The low scores come despite a significant investment in prevention. Only Canada spends more on prevention and public health than the U.S., the survey says.
Above-average spending in the U.S. is driven not just by the heavy use of outpatient services such as diagnostic tests, the report said, but also the price of those services.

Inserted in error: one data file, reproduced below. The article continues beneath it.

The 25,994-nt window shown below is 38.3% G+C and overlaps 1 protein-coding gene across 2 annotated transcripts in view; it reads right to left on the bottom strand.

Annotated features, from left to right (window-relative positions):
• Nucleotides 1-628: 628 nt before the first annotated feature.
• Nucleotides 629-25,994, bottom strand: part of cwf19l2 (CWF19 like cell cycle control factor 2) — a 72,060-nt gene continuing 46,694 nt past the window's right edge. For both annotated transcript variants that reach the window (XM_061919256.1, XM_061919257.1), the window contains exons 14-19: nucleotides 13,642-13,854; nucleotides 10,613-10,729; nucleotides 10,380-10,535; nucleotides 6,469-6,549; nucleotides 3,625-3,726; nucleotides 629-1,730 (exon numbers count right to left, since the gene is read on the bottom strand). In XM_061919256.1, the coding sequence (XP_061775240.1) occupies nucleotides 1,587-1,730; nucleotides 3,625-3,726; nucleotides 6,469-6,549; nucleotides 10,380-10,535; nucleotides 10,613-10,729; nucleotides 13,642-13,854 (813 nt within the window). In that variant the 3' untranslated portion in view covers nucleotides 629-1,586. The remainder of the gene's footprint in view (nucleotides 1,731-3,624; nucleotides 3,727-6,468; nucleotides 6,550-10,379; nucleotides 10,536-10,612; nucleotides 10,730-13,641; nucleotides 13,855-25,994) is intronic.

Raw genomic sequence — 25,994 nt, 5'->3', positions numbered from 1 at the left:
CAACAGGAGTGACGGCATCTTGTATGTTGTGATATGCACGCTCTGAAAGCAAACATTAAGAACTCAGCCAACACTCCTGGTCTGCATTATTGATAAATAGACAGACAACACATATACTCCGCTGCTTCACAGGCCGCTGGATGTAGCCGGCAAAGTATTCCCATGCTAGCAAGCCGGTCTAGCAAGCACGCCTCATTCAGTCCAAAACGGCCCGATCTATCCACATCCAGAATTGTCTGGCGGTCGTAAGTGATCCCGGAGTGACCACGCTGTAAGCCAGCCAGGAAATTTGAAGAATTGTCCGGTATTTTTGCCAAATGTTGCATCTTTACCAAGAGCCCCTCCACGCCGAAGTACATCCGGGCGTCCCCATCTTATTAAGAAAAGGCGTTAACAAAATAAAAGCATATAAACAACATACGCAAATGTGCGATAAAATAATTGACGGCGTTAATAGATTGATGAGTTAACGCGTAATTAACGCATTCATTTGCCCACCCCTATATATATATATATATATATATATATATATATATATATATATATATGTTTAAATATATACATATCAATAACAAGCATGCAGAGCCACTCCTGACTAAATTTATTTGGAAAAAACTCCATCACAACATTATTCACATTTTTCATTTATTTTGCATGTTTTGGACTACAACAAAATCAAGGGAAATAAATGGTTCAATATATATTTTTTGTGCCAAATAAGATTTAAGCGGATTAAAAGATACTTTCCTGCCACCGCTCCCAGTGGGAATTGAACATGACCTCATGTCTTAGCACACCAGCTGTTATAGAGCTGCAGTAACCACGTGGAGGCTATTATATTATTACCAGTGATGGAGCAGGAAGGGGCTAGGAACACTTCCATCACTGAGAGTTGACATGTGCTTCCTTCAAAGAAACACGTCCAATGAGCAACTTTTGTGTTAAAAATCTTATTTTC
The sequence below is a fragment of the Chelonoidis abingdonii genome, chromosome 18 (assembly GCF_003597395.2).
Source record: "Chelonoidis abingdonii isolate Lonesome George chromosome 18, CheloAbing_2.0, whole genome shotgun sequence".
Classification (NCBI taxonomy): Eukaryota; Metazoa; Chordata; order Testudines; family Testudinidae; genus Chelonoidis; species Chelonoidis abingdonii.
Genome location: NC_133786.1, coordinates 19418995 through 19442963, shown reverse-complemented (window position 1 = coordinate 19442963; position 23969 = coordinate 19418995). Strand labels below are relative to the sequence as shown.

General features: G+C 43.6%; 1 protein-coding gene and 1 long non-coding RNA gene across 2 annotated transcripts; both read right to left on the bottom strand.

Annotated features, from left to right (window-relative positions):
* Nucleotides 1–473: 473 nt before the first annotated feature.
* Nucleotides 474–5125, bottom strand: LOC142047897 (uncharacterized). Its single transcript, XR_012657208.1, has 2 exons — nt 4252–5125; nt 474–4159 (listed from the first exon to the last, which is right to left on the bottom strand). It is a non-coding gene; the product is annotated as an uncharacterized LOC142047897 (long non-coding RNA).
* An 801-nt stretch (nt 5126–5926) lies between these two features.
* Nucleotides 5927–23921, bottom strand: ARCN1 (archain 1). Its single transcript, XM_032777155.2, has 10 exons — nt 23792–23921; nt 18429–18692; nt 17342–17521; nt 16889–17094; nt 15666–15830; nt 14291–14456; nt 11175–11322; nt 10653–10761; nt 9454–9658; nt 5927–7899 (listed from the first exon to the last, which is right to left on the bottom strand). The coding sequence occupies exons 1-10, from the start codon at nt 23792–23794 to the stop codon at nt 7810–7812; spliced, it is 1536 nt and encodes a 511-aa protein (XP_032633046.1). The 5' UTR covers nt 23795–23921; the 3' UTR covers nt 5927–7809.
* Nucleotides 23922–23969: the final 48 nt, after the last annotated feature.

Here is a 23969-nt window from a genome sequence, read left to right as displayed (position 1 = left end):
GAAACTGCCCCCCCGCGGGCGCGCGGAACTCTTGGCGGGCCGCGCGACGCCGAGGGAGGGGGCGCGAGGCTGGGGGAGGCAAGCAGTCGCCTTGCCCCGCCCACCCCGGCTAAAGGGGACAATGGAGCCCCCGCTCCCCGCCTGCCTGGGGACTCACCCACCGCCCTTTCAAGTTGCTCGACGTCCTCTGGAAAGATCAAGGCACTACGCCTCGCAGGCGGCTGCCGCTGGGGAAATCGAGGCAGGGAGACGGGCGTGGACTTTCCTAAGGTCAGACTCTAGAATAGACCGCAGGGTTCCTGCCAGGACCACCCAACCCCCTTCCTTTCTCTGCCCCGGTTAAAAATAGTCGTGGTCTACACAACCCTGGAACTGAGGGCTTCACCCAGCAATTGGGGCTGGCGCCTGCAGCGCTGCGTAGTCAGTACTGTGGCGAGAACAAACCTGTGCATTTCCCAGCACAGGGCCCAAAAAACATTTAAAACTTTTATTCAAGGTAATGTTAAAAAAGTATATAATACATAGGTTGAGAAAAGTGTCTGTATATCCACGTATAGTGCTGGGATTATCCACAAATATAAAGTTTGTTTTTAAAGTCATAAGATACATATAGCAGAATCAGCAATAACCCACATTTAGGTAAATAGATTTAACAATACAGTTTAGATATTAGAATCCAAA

“Prices in the U.S. are higher across the board,” the report states. “U.S. general practitioners, specialists, and nurses are paid significantly more than physicians in other countries.”